Anyway, I followed the advice from the Authorities which was supposed to make the situation better for all of us, at the time we felt relief at getting some support and were hopeful that life would settle down.

    Mum & I visited 3 Care Homes and chose the one that promoted Alzheimers stimulation and activities which would give him a better quality of life and take the pressure off of me, I take him out walking every afternoon because if I don't he becomes withdrawn and I feel so sad.

    Within the first week we found out that the newly trained Manageress had quit. The old Manageress was 'acting' part time, morale was low, they are short staffed and underfunded ... the old old story of our Health Care system.

    Consequently they haven't been caring for him even to the Minimum National Standard, which I am now putting more time & effort into investigating in order to meet with them and ask for an action plan. I have enroled the help of a privately paid Carer to help with them both because my health is suffering, but that has financial implications.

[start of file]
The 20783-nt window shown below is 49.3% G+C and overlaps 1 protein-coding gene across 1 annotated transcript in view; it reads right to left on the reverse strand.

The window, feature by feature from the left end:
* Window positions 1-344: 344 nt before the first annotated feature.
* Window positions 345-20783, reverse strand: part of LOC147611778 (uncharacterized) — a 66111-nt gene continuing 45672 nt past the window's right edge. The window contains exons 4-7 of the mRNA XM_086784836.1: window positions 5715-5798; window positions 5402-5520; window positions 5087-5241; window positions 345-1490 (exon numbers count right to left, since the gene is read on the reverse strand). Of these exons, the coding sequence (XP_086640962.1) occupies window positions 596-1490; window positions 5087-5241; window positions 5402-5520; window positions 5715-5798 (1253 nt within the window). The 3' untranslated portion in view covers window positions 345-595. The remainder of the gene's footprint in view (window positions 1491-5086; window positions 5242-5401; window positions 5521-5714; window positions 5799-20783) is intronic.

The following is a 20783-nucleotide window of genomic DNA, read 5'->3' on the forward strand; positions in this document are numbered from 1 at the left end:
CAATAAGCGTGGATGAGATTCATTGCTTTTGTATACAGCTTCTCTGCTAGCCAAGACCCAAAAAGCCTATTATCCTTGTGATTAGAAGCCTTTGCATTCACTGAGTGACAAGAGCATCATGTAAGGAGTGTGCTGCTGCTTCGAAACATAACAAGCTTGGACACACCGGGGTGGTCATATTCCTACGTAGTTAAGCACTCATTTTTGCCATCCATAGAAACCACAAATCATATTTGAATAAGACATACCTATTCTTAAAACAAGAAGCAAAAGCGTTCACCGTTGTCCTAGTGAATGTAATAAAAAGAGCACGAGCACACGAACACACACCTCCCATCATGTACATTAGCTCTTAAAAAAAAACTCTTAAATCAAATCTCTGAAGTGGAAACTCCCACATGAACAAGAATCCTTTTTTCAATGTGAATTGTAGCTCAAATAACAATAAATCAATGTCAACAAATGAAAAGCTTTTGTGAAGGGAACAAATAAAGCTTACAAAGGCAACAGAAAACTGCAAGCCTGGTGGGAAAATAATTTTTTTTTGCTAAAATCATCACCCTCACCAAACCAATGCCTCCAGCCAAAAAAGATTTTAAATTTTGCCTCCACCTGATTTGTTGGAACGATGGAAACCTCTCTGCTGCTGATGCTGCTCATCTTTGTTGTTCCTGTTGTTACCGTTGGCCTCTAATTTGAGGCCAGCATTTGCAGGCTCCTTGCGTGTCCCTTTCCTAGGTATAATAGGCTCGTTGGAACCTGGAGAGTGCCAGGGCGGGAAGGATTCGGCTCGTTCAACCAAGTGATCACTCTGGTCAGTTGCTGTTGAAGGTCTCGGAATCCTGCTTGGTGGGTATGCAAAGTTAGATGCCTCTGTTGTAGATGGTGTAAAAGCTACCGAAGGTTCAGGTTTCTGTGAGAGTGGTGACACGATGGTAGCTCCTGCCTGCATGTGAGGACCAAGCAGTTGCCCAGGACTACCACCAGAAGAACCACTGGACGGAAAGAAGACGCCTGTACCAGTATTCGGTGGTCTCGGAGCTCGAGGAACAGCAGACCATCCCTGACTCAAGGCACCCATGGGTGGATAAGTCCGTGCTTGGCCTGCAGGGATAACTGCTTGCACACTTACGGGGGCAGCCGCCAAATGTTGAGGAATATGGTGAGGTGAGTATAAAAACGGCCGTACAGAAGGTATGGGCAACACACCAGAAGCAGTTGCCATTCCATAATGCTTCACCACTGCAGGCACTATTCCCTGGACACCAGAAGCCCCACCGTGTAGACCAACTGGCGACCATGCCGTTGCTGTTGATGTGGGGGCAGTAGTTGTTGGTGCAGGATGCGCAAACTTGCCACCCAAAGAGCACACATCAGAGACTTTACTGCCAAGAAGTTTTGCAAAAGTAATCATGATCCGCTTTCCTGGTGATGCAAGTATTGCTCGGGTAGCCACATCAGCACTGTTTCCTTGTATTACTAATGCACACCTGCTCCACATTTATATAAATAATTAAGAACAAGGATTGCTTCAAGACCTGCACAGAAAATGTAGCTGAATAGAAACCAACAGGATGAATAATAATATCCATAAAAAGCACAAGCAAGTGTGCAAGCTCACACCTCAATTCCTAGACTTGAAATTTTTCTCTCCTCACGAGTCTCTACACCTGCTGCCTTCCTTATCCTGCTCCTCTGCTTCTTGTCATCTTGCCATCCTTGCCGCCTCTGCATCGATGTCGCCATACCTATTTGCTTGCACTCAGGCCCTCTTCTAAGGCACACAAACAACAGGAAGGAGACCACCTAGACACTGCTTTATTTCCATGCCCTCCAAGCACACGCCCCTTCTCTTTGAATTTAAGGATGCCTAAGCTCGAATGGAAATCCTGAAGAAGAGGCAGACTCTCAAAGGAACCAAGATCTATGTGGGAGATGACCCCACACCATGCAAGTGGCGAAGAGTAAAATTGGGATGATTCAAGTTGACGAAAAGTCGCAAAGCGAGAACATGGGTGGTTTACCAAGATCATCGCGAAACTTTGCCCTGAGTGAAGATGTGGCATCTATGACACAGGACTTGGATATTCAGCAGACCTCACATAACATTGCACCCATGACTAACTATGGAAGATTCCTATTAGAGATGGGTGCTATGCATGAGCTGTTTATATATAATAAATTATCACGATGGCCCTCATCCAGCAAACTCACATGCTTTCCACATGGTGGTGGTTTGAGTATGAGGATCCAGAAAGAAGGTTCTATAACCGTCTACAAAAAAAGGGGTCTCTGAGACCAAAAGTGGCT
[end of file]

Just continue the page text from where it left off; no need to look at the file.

I have registered Power of Attorney to manage his finances and I'm in the process of applying for Social Services funding. We don't know, as yet, how much they will contribute but we are paying £100 per week of the £500 per week fee. They have said his Attendance Allowance has stopped which leaves Mum with just his pension to pay for it. So, on top of everything else we have money worries.

    Mum has just come out of hospital with a suspected Heart Attack. She suffers with Angina due to her Diabetes. They are both being treated for Urinary Tract Infections which make them even more confused and unable to cope.

    I could write a book, sorry!

    My experience so far is that you have to fight to get help, they promise you the Moon but in reality it's not there. It feels like we are in the shadow of an Eclipse. Let's hope he's still with us, to enjoy the sunshine when we come out the other side.
     
  4. okmurrays

    okmurrays Registered User